There are many famous people who call Arkansas their home state. Arkansas has produced millionaires, poets, businessmen and even a president. One former Arkansas resident who has inspired many lives and touched many with his music is the legendary Johnny Cash, the original man in black.
Johnny Cash was born on February 26, 1932, in Kingsland, Arkansas, just across the river from life-long friend Carl
Perkins. He was born into a family of sharecroppers. Cash’s family was very poor, as most sharecroppers were, and Cash claims that he almost died of starvation as a small child. Because the family was not wealthy, they gave their son what little free entertainment that could and Cash was raised on the hillbilly sounds native to his hometown. Cash performed songs by the age of twelve on radio KLCN out of Blytheville, Arkansas.
In 1955 he signed with Sun Records and started his recording career. “Folsom Prison Blues,” “I Walk the Line,” “Guess Things Happen That Way,” and other hits quickly established Cash as a major player on both the pop and country charts and by the mid-sixties, he was one of the most popular artists in the country. Unfortunately, his career success did not lead to happiness. He was addicted to drugs and alcohol. Substance abuse took over life so much that in 1965, a violent outburst in Nashville got him banned from the Grande Old Opry. His addictions also caused the breakup of his marriage to Vivian Libreto.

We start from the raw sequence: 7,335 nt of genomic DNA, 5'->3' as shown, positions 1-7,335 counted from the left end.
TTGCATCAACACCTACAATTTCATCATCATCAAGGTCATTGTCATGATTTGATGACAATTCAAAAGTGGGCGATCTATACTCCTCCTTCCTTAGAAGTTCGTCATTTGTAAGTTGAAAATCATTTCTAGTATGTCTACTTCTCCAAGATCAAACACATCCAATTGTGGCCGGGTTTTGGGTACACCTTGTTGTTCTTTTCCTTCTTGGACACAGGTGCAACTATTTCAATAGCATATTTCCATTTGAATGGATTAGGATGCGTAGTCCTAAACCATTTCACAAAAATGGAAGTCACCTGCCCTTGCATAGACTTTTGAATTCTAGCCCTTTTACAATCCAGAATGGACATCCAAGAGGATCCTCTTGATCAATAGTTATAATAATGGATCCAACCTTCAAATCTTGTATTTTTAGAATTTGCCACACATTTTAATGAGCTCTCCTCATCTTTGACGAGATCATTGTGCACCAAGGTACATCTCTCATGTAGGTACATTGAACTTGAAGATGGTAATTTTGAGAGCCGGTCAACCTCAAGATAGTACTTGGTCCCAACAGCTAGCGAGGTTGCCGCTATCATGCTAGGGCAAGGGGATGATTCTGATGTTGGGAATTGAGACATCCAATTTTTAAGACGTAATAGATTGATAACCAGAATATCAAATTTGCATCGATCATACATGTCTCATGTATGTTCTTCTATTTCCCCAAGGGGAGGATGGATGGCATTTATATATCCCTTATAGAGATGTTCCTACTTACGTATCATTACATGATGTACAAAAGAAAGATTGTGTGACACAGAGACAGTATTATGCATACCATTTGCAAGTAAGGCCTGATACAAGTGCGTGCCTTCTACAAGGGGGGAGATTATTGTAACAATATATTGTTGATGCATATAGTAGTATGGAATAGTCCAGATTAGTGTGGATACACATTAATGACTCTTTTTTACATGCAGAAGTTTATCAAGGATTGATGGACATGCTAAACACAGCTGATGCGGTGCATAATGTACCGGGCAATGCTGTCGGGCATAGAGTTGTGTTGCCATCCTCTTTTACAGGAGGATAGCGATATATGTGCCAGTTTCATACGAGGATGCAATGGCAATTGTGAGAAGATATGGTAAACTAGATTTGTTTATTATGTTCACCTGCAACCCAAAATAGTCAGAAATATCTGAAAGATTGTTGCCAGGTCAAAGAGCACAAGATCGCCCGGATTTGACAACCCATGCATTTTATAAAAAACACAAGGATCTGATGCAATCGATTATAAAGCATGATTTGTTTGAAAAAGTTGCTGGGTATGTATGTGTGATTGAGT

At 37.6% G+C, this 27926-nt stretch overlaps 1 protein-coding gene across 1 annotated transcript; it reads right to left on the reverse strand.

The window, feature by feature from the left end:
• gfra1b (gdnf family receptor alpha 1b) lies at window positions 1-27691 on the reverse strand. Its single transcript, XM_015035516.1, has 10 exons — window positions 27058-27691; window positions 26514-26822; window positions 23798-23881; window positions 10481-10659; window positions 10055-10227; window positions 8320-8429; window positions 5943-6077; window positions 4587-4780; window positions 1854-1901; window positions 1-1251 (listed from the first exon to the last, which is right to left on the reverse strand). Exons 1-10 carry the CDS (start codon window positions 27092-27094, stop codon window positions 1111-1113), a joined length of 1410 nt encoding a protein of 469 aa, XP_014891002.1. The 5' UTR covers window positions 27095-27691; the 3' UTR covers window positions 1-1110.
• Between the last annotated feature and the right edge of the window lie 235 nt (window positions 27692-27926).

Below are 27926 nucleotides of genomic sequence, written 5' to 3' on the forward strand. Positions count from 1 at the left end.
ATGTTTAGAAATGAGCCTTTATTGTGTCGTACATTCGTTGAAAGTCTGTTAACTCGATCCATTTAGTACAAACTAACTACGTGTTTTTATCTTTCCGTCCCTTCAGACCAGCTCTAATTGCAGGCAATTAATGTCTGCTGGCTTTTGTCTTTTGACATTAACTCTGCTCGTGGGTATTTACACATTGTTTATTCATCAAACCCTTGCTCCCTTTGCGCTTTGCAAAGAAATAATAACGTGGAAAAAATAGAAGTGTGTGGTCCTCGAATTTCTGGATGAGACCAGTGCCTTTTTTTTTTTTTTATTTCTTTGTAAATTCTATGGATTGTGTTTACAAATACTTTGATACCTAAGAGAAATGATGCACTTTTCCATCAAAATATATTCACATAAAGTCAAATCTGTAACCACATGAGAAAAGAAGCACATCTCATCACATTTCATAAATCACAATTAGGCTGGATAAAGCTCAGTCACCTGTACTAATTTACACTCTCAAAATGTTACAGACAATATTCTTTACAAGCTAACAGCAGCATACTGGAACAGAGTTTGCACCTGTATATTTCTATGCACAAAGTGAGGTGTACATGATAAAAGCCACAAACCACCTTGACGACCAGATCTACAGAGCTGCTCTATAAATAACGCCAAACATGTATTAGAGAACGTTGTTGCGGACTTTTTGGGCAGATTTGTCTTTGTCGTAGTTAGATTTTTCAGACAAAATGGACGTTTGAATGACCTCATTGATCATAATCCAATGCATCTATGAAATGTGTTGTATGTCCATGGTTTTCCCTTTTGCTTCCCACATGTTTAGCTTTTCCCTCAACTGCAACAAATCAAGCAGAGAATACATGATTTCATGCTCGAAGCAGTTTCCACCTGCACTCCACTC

However, this low point in his life did not last for long. In the late 1960s Cash discovered God and changed his life. He also met his future wife, June Carter, who offered him support and inspiration. In 1969 he won two Grammy awards for Johnny Cash Live at Folsom Prison and his albums were outselling the Beatles. Cash also his own tv variety program on ABC that ran for 3 years.
Cash is still in the hearts and minds of people today. In 1991 he was presented with a Grammy Legend Award. In 1992 he was inducted into the Rock and Roll Hall of Fame (he was already a member of the Country Music Hall of Fame and the Rockabilly Hall of Fame). He lent his voice to U2 in 1993 on their album Zooropa. His 1994 album, American Recordings attracted the attention of the MTV generation and earned him a Grammy for Best Contemporary Folk Album. He also got an offer to appear at Lollapolloza.
Even with all the success and everything that he had overcome to get to where he is, Cash’s tribulations weren’t over. In 1997, Cash disclosed that he is suffering from Shy-Drager Syndrome. This is a progressive nervous disorder characterized by muscular tremors, stiffness, and weakness. After the 1997 announcement, he canceled several concerts and a national publicity tour in support of his book, Cash: The Autobiography, to return home to Tennessee to stabilize his health.
In 1999, TNT premiered An All-Star Tribute to Johnny Cash. The television special was the highest rated and most watched concert premiere in the network’s history.
Cash passed away on September 12, 2003, from complications of diabetes, less than four months after his wife’s death. His life and relationship with his wife were chronicled in the movie Walk The Line in 2005.